If there is one thing that we developers are good at it is holy wars. Vi vs. Emacs, tabs vs. spaces, Python vs. R, the list goes on. I'm usually smart enough to not get involved in such low brow exchanges... haha, who am I kidding? (vi, spaces and R, BTW) Recently I've been tilting at the windmill that is checking in package files. I don't mean the files that tell what version of files to check in but the actual library files.
Package managers aren't anything new, we've had them for years, decades even if you consider CPAN which has been online for 23 years. The idea behind them is that they provide an easy mechanism to install dependencies into your project. At the same time you can avoid checking in a bunch of library files and instead run a package restore as one of the build steps.
I've heard a couple of arguments against relying on package managers instead of checking in your libraries.
- What if the package manager goes away? How could you still reliably build the software years in the future?
- What if the specific package being used goes away? It might be unpublished like what happened with left-pad
- What if a transitive dependency, that is one that is included because it is a dependency of some other package, is revved and the package author of the included dependency left the dependency requirement open?
- It takes a long time to restore packages using a package manager, we can speed up builds by not running the package restore during the build.
- Everything you need to build your solution should be checked into source control.
Let's break each one of these down and see why they are wrong headed.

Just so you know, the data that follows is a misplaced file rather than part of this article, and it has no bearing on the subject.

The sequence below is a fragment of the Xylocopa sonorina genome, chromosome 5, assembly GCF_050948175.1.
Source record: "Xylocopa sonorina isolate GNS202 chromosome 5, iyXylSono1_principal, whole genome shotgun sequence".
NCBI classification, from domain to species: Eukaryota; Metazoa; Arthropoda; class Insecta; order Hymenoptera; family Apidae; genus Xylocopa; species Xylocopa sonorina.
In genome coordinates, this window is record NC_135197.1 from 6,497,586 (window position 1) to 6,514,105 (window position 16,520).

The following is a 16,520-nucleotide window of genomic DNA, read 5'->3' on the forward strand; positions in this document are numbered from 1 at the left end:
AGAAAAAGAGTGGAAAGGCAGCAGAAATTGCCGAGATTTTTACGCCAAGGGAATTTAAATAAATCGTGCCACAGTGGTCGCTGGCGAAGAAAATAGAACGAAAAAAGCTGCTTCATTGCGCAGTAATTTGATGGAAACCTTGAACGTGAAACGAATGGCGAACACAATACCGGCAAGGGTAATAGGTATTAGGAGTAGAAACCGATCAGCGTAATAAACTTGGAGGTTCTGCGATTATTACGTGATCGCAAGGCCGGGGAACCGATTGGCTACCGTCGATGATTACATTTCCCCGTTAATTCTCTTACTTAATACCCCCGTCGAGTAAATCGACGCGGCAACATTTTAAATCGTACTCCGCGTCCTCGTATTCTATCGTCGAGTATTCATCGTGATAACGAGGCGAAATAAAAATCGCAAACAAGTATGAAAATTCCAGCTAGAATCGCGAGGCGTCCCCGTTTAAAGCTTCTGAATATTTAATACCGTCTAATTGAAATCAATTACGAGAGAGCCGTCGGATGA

- Package managers have been around for years and aren't going away anytime soon. Perl is hardly a well used language these days but CPAN survives still. Package managers will outlast the applications built using the language.
- This is a totally legitimate concern. Fortunately policies have changed at npm and NuGet to no longer allow removing packages after a brief window.
- I've seen this happen with some frequency. Again package managers have changed to ensure that we no longer have this problem. Npm has introduced a package-lock file with version 5 and finally fixed how it works with version 6. By checking in this file we can be assured that we get exactly the right version of packages restored in a build. NuGet is, well, trying to catch up on package lock files. Paket, which uses NuGet files under the covers does have proper support for lock files.
- This is a legitimate concern as well. I'd say that greater than 50% of my build times are spend restoring packages. Some of that time is downloading packages and some of it is solving the dependency graph. Dylan has recently been experimenting with caching packages based on a checksum of the lock file. This, as it turns out, is quite a bit faster than simply downloading individual files from the package repository. This approach has been used for a while by Circle CI.
- The goal is to make sure that you can always build every piece of code you own. One solution is to check everything in, but where do you stop? Do you check in the compiler? The system libraries? The operating system? Instead of checking everything in and hoping that they continue to build why not just run builds every night?
We've countered every one of the big points for checking in packages. Now let me tell you why you shouldn't check packages in.
- It bloats the size of your repository. It does take time to download a repository and filling it up with multiple copies of no longer used packages is not helpful. Git works in a way that even if you delete a file it still exists in the image which is distributed to everybody who pulls the repository.
- It is really easy to upgrade a package and forget to check it in or otherwise get the package file out of sync with what's on disk.
- The whole reason we have package managers is to help us handle installing and reinstalling packages - we should try to trust in them.
- If there is concern that packages may stop being available or that package servers will be unavailable then we can stand up an internal package server. This is also beneficial for developer builds.
For NuGet we have the added problem that the package directory is no longer local to the source control directory so you have to really go out of your way to check in the packages folder.
Stop checking in packages, it is a ridiculous outdated practice which is introducing bugs and slowing down builds.